Despite Legal Protections, Violence Against Women Is Spiking in Bolivia

Despite Legal Protections, Violence Against Women Is Spiking in Bolivia
Aymara women and activists during a march against gender violence, La Paz, Bolivia, Oct. 19, 2016 (AP photo by Juan Karita). Bolivia is the most violent country in Latin America for women.

It is the most violent country in Latin America for women. As lawmakers and activists struggle against a culture of machismo and a legal system unequipped to enforce laws designed to protect women, there are calls for the government to declare a national emergency.

Ninety-three women have been murdered in Bolivia this year by their partners or spouses, 32 more than last year. That spike drove thousands of Bolivians into the streets of six cities late last month, on Nov. 25, the United Nations’ International Day for the Elimination of Violence Against Women. Marchers demanded that the government declare the situation a national emergency, under the terms of an anti-violence law that hasn’t fulfilled its promise to protect women.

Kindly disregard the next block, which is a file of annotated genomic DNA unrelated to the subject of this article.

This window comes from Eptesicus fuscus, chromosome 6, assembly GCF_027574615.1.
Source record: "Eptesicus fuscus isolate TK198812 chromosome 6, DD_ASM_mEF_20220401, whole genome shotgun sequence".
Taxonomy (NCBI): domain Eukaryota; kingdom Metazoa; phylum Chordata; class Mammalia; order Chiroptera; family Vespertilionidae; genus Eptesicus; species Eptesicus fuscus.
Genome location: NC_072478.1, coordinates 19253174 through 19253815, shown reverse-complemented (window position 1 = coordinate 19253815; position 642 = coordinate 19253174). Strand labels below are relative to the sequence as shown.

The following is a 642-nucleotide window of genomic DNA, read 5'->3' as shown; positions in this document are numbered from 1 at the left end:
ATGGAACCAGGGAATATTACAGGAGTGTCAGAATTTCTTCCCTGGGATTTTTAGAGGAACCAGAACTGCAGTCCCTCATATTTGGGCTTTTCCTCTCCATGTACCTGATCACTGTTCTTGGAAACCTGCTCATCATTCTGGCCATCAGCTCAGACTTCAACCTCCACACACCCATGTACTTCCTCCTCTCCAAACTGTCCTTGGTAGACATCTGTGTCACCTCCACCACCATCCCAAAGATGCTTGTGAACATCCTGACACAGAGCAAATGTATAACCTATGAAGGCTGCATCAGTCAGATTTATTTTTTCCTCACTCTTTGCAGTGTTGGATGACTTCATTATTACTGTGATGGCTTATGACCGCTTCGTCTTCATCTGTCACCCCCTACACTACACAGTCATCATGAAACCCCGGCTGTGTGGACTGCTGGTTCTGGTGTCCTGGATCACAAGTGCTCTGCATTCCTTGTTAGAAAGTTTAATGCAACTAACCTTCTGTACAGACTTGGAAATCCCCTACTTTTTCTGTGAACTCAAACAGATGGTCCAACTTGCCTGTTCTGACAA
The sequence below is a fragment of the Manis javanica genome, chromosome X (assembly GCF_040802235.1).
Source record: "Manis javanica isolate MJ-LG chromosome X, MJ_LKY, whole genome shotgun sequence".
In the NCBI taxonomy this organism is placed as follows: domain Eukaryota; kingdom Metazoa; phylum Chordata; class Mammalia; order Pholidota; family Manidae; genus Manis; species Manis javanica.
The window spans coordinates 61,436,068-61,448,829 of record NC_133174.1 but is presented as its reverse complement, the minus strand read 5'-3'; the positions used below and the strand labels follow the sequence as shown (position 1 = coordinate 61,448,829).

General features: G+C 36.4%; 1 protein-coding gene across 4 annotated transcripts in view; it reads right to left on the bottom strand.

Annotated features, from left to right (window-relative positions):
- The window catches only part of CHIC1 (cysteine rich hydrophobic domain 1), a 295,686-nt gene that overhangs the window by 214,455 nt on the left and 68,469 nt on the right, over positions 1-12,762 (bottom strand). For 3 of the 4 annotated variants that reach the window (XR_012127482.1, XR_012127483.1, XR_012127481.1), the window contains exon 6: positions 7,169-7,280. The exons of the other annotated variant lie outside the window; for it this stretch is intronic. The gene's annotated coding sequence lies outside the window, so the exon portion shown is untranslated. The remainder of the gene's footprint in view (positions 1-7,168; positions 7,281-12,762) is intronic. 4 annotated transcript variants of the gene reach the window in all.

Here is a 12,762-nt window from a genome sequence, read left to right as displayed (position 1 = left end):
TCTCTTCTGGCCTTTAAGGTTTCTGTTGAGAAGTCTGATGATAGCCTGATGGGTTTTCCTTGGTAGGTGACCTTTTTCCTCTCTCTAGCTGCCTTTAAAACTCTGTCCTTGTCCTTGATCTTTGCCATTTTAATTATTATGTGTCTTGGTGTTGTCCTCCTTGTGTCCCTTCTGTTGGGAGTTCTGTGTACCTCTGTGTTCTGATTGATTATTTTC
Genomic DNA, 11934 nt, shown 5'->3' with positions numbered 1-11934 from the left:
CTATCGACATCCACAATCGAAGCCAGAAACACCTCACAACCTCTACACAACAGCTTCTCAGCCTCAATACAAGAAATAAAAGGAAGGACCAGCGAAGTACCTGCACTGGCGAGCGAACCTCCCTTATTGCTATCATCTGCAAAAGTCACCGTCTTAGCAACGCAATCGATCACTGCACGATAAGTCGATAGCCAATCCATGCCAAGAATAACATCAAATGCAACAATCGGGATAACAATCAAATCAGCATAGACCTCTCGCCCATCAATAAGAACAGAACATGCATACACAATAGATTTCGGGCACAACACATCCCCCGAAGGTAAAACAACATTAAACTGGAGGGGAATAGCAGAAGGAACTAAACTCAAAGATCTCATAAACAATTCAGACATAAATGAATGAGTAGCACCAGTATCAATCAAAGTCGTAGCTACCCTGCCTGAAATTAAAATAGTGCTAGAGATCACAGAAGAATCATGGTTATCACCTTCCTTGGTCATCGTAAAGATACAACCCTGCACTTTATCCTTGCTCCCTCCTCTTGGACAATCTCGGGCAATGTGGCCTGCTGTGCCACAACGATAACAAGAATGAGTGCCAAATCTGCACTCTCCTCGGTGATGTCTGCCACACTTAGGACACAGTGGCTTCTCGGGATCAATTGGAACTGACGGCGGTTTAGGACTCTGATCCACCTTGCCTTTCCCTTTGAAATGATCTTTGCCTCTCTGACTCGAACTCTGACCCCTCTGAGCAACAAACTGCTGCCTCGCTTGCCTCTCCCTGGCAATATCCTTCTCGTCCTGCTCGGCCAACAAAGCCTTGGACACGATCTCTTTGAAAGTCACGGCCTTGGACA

In the largely indigenous city of El Alto, demonstrations took on a festive air with balloons and free paper hats denouncing violence. It was organized by the city government with the participation of hundreds of secondary school students and dozens of nonprofit organizations. “I’m here because this demonstration helps to value women,” 16-year-old Mayte Viscano said. “The violence must stop.”

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